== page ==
In the depths of space, where our universe still seems young, ultraviolet light correctly matches the amount of ionized hydrogen
I'm not saying you're wrong, since like I said: I have absolutely no scientific background. I just came here for fun and because space interests me...despite knowing (relatively speaking) little about it. :p
 

RJ 17

The Sound of Silence
Nov 27, 2011
8,687
0
0
Gundam GP01 said:
RJ 17 said:
It's the Reapers, they're going around gobbling up stars to charge their power cells! :p

Seriously though...the only thing I can think of is a stupidly obvious theory that I'd imagine the scientists have already dismissed: light sources burn out. They said they noticed the trend in our area, but not in "younger" areas of the universe? That implies that our area is "older", and as such would have "older" stars...which in turn increases the likelihood of said stars burning out.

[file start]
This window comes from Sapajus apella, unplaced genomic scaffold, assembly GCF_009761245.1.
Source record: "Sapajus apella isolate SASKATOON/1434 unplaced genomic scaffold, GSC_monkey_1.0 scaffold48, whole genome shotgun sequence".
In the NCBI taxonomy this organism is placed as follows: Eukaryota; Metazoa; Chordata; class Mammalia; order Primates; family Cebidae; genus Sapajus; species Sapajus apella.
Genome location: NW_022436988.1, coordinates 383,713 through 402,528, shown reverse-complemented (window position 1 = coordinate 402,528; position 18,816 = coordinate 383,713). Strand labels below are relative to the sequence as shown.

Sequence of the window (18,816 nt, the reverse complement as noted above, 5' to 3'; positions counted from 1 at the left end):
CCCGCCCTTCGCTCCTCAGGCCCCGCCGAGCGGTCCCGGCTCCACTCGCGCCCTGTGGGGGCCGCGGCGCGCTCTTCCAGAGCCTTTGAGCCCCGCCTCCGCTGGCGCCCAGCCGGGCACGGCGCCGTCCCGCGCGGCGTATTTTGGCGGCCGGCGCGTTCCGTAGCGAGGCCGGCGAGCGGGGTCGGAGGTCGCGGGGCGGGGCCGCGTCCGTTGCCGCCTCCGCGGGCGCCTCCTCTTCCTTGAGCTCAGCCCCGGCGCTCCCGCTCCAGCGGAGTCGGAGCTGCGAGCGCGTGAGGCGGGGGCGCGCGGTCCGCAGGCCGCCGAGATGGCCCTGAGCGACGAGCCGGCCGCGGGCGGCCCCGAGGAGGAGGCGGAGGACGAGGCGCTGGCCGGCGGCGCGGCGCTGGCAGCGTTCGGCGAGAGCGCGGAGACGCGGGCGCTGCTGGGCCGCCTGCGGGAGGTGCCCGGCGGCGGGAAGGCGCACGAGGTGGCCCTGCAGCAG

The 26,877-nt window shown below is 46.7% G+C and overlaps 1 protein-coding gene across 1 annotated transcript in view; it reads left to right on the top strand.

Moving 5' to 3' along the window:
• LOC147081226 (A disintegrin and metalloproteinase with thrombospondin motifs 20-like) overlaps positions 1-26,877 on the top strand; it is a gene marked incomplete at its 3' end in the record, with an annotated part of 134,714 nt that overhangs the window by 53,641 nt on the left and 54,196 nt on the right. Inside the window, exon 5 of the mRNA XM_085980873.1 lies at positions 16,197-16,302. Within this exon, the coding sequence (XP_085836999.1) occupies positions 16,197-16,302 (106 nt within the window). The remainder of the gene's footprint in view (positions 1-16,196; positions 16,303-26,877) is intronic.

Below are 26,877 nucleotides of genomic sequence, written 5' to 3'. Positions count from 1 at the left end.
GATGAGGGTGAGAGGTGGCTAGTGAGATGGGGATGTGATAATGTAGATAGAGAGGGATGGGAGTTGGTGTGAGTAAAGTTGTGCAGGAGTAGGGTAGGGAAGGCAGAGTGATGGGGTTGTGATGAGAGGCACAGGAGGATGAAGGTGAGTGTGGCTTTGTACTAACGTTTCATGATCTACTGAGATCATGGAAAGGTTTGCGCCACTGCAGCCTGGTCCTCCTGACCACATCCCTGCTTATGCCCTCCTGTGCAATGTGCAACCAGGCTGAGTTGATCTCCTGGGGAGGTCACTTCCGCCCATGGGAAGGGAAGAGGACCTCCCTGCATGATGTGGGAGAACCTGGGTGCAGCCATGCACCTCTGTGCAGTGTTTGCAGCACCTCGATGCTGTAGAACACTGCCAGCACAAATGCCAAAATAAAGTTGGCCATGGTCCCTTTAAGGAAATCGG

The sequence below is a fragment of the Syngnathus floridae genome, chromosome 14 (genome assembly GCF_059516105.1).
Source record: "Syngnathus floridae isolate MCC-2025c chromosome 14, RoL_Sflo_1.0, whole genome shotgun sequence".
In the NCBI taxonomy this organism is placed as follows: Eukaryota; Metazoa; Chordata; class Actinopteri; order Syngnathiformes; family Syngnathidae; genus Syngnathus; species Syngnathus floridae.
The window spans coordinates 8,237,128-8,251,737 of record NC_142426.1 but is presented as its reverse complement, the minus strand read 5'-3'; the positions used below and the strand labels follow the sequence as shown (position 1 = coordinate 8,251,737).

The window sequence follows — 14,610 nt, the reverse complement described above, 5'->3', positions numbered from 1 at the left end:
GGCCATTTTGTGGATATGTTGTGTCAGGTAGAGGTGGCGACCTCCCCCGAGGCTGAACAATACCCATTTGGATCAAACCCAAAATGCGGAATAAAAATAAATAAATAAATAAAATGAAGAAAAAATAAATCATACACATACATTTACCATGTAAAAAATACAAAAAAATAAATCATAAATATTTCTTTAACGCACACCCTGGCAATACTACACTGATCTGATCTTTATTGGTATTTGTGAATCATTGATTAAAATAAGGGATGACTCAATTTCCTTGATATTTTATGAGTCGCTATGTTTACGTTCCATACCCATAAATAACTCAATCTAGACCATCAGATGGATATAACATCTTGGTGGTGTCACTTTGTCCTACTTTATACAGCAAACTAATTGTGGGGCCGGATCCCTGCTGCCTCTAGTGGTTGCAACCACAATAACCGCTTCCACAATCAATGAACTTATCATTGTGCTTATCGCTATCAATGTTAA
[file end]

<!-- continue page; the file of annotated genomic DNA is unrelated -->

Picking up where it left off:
I'm, of course, no astro-physicist and have absolutely no scientific background or evidence to base this theory upon, but that simple explanation makes sense to me. :3
Uh, wouldnt the star stop making ultra-violet light when it dies? And even if it's the leftover gas and dust from after it died that's making the UV light, we should still be able to see it.
Does ionized hydrogen ever "un-ionize"? Honestly I don't know so feel free to correct me with actual Science if you can. But if it retains it's charge then then we could be looking at some very old ionized hydrogen.
 

CriticalMiss

New member
Jan 18, 2013
2,024
0
0
So the Reapers are using the UV in massive tanning beds? I thought Sovereign was looking especially bronzed...
 

rodneyy

humm odd
Sep 10, 2008
175
0
0